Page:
Balancing the budget by lowering the baby bonus
This story originally appeared at news.com.au > Money > Cost of Living on 29 November 2011.
More than $400 will be shaved off the baby bonus and some visa charges will jump as the Government battles to turn a $37 billion budget deficit into a $1.5 billion surplus.
Treasurer Wayne Swan today outlined widespread Budget pruning as he released the Treasury's regular assessment of the economy, the Mid-year Economic and Fiscal Outlook (MYEFO).
The bid for a surplus was backed by a new AAA rating from a financial agency, meaning that for the first time even Australia has been given top marks by all three major rating agencies.
The Government forecasts a $1.5 billion surplus in 2012-13 - to be contained in next May's Budget - despite a giant deficit of $37 billion for 2011-12, up from a projected $22.6 billion.
Treasurer Wayne Swan today confirmed that Government tax revenue had fallen by $20 billion over the four years beginning this financial year, ramping up the deficit.
Along with the baby bonus cut, Mr Swan announced other cost cutting measures including:
- A one-off increase in the efficiency dividend demanded of departments, set to raise $1.5 billion, and possibly causing public service job losses and service reductions;
- Attacking rorting of the Living Away from Home Allowance tax concessions for foreign executives working here, expected to save $710 million;
- Making it harder to get the Dependent Spouse Offset available to spouses without children by limiting it to those born after 1952, which is expected to save $370 million;
- Reducing the Baby Bonus from 1 September 2012 to $5000, down from $5400, and a three-year pause in indexation of the payment. The Paid Parental Leave Scheme will not be touched;
- Increasing charges for some visas for non-residents coming to Australia to ensure Australian taxpayers are no longer subsidising visa applications, saving $613 million.
Today the third of the big three economics ratings agencies, Fitch, upgraded Australia's long-term outlook from AA+ to AAA.
The promotion was credited in part to Australia's "low public debt" and "credible inflation target" by Fitch Ratings, which with Standard&Poors and Moodies evaluates the strengths of national economies.
"These factors have helped Australia weather a number of externally-driven shocks over the past two decades," said the agency.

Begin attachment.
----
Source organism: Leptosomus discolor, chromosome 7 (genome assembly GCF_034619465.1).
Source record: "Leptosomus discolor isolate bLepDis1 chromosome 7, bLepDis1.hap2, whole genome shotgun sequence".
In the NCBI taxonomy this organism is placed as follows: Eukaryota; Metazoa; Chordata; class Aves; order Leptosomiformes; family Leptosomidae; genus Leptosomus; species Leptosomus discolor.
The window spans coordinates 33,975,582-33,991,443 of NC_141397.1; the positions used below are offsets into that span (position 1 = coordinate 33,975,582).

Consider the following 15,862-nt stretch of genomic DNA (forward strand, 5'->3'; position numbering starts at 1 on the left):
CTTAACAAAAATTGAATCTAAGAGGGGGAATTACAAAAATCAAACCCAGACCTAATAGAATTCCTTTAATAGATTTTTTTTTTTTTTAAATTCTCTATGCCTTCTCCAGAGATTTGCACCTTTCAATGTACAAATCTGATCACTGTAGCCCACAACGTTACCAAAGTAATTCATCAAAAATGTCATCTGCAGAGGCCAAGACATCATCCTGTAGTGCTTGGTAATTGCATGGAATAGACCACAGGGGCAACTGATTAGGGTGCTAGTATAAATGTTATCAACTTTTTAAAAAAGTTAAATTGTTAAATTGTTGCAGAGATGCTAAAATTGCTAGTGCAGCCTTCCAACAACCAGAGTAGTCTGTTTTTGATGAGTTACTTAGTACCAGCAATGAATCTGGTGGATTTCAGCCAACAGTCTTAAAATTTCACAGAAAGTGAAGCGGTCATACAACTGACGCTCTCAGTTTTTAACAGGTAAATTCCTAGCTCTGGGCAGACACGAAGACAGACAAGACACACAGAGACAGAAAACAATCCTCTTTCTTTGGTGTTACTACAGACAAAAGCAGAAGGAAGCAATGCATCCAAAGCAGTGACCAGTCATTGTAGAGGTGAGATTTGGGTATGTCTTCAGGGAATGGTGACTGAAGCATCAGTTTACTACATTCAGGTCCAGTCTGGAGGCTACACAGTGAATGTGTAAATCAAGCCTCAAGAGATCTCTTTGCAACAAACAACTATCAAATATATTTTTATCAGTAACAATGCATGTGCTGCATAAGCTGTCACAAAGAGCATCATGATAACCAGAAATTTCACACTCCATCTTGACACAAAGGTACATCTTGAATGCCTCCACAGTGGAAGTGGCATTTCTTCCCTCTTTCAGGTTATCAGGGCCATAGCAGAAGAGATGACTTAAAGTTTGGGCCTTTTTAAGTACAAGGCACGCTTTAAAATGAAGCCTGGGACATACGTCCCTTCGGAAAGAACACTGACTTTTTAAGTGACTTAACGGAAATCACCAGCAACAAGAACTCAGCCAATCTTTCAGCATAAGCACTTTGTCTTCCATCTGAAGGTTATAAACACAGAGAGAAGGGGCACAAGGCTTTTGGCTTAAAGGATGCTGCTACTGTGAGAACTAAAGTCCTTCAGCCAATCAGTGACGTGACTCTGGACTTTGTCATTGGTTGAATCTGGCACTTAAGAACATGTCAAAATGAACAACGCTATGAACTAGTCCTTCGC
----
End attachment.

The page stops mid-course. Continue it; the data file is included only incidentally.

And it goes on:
It added Australia's debt-to-GDP ratio was 26.3 per cent in 2010-11, while the average for like economies was 55.7 per cent in 2010. But it warned the aim for a Budget surplus in 2013 might not be practicable.
"The Federal Government remains committed to returning the Commonwealth Budget back to surplus by FY2012-13 (fiscal year ending 30 June, 2013), although a further deterioration in global economic conditions could delay the achievement of this objective," said the Fitch assessment.
The cuts make it more likely the Reserve Bank will lower official interest rates by another 0.25 percentage points next week as the Government looks for parallel assistance on monetary policy.
It wants mortgage and credit interest rates generally to fall as it improves the Budget result.
The Government’s confidence in Australia being able to withstand the collapse of European economies was bolstered by an independent forecast that investment in the mining industry at October was a record $231.8 billion, a rise of 34 per cent from April.
The public service will be asked to provide much of the savings and the Opposition immediately accused Ms Gillard of breaking an election promise.
In July last year Ms Gillard said the public service would be spared across-the-board cuts.
The mid-year assessment said unemployment was expected to go from 5.2 per cent to 5.5 per cent as national output falls.
Economic growth in 2011-12 was expected to come in below expectations at 3.25 per cent, down by 0.75 per cent.
Net debt - as opposed to the gross debt calculated by Fitch Ratings - is expected to be 8.9 per cent of GDP in 2011-12, falling to 7.7 per cent in 2014-15. This would be one of the lowest debt ratios in the world.